Just over three decades ago in 1979, construction wrapped up on what was at that point an unprecedented project in the Middle East. About 40 km south of Dubai’s historical centre – in what had been a vacant sandy lot – construction teams were working to dredge what would become Jebel Ali Port. Now complete, it has become the largest man-made port in the world.

At the intersection of Africa, Asia and Europe, Jebel Ali certainly made business sense. But the project represented far more than a business endeavour. For Dubai’s leadership, it was part of a larger strategy to stimulate economic growth that moved beyond hydrocarbons. Recognising the emirate’s potential as a logistics centre, they invested cash on hand from oil and gas discoveries to safeguard long-term economic prosperity. Continued funding for port infrastructure, coupled with that for land and air infrastructure, have supported growth. These investments have allowed Dubai to build itself into a regional centre for logistics over time. Logistics, along with manufacturing and financial services, now makes up 40% of Dubai’s GDP.

Indicators show that Dubai’s transformation into a trade centre is progressing, with trade having seen significant growth in the past five years. Between 2006 and 2011, total direct foreign trade more than doubled, increasing from Dh316.4bn ($86.12bn) to Dh700.4bn ($190.6bn), according to data from the Dubai Statistics Centre. Although trade dipped by 20% between 2008 and 2009 due to the global financial crisis, it immediately bounced back. Strong growth in 2010 and 2011 has lifted trade numbers nearly 15% above their pre-downturn peak, a comeback largely supported by close connections with Asian supply lines. Developing Asia saw a growth rate of 7.8% in 2011, while the US and EU saw rates of 1.7% and 1.4%, respectively, according to the IMF’s “World Economic Outlook”. Maintaining close ties with high-growth areas could help keep logistics business strong in Dubai even during slower periods.

RULES & REGS: Although often overlooked, ever-evolving Customs rules have played an important role in attracting foreign trade to the emirate’s ports. Dubai Customs traces its history back to an ancient government tradition of Al furdha, a tax levied on all imported goods. As Dubai grew and modernised, so too did its Customs regulations. In April 2001 the government unified the Dubai Customs, Dubai Ports and Free Zone Authorities, creating the Ports, Customs and Free Zone Corporation (Dubai Customs). The corporation now tries to facilitate trade with minimal intrusion.

Integral to these efforts are ongoing improvements to Customs regulations. In early February 2011 Dubai Customs announced it would begin accepting duty-free temporary imports using the international ATA Carnet document. The system, which was started in 1963, allows the duty-free and tax-free import of items as long as they are re-exported within 12 months.

SPREAD THE NETWORK: The network of participating states has spread to 71 countries and territories. Merchandise covered includes commercial samples, professional equipment, and goods for fairs and exhibitions. The idea is to allow businesses to attend conferences, fairs and exhibitions without having to pay duties on materials they bring along. To increase adoption of the system, Dubai Customs has been continuing its work to inform businesses about the ATA Carnet. Progress has been made on streamlining the issuance of the document. ATA Carnet could do much to save money, reduce paperwork for Customs officials, and offer a boost to Dubai’s growing meetings, incentives, conferences and exhibitions (MICE) sector.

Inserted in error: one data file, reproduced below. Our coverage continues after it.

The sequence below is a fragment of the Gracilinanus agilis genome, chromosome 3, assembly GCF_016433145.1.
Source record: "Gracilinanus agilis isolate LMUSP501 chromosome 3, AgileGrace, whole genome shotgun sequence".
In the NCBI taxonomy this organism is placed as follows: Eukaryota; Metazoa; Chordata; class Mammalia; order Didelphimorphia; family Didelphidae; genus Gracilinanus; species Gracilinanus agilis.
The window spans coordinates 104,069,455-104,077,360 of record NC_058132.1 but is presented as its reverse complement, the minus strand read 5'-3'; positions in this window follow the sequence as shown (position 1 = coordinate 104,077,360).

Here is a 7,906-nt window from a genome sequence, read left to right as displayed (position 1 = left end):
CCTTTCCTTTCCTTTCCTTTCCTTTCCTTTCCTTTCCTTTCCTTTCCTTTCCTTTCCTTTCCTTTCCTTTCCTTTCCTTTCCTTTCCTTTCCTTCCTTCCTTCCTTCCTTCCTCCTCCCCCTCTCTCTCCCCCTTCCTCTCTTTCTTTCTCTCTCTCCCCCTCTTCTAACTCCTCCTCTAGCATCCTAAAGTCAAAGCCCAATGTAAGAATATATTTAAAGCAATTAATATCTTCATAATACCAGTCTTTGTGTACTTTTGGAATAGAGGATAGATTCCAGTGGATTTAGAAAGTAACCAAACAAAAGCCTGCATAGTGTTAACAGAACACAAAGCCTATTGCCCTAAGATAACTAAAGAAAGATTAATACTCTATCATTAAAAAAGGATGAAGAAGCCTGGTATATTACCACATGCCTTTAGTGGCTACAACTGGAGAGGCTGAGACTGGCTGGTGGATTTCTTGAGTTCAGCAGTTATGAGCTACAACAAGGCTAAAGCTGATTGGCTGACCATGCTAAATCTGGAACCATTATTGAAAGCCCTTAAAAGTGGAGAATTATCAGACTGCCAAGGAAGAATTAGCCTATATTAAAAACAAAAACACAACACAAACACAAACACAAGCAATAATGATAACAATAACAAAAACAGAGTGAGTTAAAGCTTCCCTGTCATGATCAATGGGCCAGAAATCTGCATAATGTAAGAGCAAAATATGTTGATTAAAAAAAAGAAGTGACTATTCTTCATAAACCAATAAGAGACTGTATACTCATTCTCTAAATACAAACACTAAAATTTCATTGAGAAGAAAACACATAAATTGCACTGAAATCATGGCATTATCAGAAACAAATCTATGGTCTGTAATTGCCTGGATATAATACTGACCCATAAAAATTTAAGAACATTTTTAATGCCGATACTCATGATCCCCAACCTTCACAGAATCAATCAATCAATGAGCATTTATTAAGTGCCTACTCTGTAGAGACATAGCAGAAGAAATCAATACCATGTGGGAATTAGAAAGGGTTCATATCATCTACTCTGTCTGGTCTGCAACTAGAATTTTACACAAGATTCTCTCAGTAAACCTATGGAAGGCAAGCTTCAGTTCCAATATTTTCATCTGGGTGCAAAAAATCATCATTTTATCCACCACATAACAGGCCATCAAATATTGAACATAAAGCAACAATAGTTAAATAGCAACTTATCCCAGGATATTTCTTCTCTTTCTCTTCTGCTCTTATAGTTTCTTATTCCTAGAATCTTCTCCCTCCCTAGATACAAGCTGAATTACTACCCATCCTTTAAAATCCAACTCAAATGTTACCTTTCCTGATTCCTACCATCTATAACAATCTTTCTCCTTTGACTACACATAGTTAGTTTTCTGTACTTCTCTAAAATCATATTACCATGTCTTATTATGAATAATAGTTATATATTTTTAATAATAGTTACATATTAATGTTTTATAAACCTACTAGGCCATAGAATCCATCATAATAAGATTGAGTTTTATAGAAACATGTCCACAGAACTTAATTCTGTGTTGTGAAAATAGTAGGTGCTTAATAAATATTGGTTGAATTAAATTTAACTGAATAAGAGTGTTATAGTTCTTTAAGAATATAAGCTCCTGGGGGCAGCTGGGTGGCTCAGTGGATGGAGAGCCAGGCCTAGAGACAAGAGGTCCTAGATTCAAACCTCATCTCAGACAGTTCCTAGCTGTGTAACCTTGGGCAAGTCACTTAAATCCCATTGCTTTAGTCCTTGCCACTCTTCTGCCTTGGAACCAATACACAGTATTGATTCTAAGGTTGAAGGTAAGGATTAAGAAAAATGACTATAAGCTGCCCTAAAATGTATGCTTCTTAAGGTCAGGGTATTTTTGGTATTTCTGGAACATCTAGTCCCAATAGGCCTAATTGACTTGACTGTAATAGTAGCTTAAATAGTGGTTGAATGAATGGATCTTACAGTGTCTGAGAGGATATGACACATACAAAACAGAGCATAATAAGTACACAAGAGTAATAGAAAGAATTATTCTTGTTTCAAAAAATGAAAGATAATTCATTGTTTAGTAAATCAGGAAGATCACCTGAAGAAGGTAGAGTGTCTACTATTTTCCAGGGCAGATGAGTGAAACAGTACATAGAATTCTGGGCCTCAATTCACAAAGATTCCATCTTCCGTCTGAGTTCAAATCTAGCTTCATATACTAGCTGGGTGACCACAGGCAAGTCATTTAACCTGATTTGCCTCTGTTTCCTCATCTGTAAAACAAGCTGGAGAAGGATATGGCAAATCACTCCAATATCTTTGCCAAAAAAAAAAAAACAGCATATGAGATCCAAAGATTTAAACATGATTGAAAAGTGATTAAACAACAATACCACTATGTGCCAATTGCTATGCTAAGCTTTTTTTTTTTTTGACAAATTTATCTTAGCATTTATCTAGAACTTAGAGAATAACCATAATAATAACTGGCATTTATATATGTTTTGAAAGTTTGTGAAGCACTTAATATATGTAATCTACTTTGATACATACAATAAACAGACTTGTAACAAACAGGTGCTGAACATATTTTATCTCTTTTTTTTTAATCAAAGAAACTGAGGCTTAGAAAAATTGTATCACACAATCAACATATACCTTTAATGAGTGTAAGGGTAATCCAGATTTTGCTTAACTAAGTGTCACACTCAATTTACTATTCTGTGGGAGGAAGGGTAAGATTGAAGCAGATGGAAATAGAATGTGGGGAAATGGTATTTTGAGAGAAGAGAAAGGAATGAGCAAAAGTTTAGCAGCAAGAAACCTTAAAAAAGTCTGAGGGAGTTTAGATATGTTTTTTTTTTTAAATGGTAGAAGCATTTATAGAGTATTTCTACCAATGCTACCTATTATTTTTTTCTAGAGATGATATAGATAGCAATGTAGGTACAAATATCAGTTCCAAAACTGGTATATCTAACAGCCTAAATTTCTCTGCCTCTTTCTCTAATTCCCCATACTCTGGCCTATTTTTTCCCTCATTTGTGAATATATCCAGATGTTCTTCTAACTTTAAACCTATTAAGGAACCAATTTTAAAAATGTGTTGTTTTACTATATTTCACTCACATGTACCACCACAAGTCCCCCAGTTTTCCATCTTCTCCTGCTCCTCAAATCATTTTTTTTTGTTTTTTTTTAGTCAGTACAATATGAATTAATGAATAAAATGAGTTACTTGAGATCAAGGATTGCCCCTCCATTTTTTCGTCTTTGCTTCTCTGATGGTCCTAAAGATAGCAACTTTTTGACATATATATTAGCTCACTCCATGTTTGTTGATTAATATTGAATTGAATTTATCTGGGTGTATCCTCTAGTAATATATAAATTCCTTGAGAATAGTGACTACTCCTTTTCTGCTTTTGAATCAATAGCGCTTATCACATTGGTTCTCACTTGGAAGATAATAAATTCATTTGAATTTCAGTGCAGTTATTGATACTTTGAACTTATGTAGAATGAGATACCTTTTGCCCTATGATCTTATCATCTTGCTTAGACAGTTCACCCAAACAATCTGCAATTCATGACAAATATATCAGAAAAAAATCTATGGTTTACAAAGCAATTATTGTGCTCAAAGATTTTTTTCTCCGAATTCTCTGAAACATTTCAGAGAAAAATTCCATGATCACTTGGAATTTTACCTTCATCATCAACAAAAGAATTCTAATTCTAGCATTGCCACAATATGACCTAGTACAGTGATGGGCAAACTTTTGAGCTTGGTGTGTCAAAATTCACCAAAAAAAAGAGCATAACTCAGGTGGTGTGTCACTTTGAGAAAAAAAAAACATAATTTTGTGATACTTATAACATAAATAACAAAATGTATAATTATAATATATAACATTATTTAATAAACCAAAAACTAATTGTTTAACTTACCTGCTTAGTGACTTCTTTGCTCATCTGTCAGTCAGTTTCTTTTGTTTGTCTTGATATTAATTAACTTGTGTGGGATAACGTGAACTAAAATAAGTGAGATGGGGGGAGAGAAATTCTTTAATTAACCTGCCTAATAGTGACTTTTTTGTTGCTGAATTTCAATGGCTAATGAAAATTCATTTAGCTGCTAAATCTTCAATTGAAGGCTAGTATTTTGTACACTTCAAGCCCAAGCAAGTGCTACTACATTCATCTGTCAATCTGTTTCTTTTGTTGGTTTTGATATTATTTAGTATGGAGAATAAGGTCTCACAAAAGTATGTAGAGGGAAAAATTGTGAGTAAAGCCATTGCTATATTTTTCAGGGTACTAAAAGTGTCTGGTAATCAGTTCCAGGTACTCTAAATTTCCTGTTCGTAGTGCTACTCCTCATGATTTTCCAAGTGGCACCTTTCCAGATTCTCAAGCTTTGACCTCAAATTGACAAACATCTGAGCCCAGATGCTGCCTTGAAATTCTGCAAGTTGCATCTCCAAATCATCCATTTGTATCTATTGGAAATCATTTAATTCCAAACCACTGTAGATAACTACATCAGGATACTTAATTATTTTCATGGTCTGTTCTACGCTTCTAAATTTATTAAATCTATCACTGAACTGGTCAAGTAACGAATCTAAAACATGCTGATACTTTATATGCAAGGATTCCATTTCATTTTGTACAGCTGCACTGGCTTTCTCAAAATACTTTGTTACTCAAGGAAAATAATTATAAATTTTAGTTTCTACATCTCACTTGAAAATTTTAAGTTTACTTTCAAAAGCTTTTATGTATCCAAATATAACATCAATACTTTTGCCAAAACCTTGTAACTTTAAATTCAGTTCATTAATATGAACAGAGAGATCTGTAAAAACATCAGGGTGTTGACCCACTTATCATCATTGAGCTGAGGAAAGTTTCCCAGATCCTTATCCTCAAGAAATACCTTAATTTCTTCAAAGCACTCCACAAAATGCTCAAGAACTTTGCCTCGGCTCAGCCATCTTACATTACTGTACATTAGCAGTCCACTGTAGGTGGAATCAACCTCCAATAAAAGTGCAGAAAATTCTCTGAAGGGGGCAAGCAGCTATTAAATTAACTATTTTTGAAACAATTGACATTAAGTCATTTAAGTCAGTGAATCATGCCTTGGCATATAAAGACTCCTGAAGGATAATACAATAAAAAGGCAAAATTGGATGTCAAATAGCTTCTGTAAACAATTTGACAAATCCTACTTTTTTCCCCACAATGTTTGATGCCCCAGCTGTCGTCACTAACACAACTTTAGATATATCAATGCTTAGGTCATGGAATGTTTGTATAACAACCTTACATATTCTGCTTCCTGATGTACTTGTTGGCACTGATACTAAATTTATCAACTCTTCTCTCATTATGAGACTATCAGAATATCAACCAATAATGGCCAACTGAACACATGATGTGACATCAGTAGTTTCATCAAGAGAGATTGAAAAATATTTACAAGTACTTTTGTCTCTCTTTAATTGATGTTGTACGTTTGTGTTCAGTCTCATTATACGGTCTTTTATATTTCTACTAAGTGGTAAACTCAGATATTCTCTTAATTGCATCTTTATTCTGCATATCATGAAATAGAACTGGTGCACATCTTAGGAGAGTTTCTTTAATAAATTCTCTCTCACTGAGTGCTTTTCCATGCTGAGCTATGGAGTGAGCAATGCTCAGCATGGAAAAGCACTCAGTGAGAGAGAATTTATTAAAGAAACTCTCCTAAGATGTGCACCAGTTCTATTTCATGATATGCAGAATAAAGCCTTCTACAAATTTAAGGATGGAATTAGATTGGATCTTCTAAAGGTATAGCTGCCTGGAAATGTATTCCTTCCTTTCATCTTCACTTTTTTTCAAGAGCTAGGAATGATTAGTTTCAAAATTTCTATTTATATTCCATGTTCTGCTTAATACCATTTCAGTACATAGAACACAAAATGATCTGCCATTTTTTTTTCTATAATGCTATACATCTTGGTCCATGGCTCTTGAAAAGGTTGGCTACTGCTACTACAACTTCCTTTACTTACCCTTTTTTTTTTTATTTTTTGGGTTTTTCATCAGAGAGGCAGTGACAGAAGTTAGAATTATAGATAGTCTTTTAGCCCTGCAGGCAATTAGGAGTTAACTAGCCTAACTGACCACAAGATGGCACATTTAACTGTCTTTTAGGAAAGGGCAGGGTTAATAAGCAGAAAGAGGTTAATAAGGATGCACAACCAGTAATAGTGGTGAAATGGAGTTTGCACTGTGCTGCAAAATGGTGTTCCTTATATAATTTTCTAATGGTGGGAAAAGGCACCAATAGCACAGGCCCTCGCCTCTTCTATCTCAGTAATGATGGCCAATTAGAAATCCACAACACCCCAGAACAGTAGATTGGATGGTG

These and other Customs improvements in Dubai have not gone unnoticed by international stakeholders. The emirate’s Customs performance helped the UAE as a whole earn third place in the World Economic Forum’s “2012 Global Competitiveness Report”. The publication highlights the UAE’s ongoing Customs improvements in non-oil foreign trade – 80% of which is handled in Dubai. Because such a large proportion of cargo is processed through Dubai, more efficient Customs in the emirate can mean smoother trade for the whole UAE.

BIG DEALS: Even as trade volume in Dubai trebles, indicators show there could be a dearth of logistics investments in coming years. Foreign direct investment (FDI) in logistics peaked in 2008, but dipped in 2009 following the global economic downturn, according to data from FDI Dubai, a government agency.

After 2009 economies in Dubai and the greater UAE bounced back. At first logistics investments were proportional to rising GDP. That situation changed, however, between 2010 and 2011. At that time, logistics investments began to dip. Current indicators – a growing GDP, but tapering investments in logistics – hint that logistics services demand could start to outstrip supply in coming years, David Harris, FDI Dubai’s director of logistics investment support, told OBG.

To ensure adequate capacity in the future, there are a number of major projects under way. Among these is Dubai Logistics City (DLC), a component of the larger Dubai World Central (DWC) master plan. DWC, run by government-backed Dubai Aviation City Corporation, is an intermodal logistics project centred at DWC’s airport. Although still in initial stages, the project is set to include an aviation district, logistics district and residential district, creating a self-contained logistics hub.